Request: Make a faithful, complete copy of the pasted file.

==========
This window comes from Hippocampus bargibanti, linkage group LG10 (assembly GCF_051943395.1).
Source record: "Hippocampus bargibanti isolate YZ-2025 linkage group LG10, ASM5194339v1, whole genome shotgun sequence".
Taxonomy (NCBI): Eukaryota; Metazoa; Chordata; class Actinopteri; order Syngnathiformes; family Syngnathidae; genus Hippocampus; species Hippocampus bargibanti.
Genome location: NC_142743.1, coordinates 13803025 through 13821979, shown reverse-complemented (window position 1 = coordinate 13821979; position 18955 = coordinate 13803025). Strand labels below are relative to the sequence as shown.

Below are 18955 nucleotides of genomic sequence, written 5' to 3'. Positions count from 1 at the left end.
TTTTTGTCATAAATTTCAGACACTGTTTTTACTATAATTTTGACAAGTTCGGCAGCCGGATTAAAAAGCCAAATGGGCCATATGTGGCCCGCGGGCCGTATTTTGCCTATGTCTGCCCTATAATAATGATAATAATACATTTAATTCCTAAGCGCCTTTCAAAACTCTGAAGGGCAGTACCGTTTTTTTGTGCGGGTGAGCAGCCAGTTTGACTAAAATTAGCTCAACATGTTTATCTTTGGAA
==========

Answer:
This window comes from Hippocampus bargibanti, linkage group LG10 (assembly GCF_051943395.1).
Source record: "Hippocampus bargibanti isolate YZ-2025 linkage group LG10, ASM5194339v1, whole genome shotgun sequence".
Taxonomy (NCBI): Eukaryota; Metazoa; Chordata; class Actinopteri; order Syngnathiformes; family Syngnathidae; genus Hippocampus; species Hippocampus bargibanti.
Genome location: NC_142743.1, coordinates 13803025 through 13821979, shown reverse-complemented (window position 1 = coordinate 13821979; position 18955 = coordinate 13803025). Strand labels below are relative to the sequence as shown.

Below are 18955 nucleotides of genomic sequence, written 5' to 3'. Positions count from 1 at the left end.
TTTTTGTCATAAATTTCAGACACTGTTTTTACTATAATTTTGACAAGTTCGGCAGCCGGATTAAAAAGCCAAATGGGCCATATGTGGCCCGCGGGCCGTATTTTGCCTATGTCTGCCCTATAATAATGATAATAATACATTTAATTCCTAAGCGCCTTTCAAAACTCTGAAGGGCAGTACCGTTTTTTTGTGCGGGTGAGCAGCCAGTTTGACTAAAATTAGCTCAACATGTTTATCTTTGGAA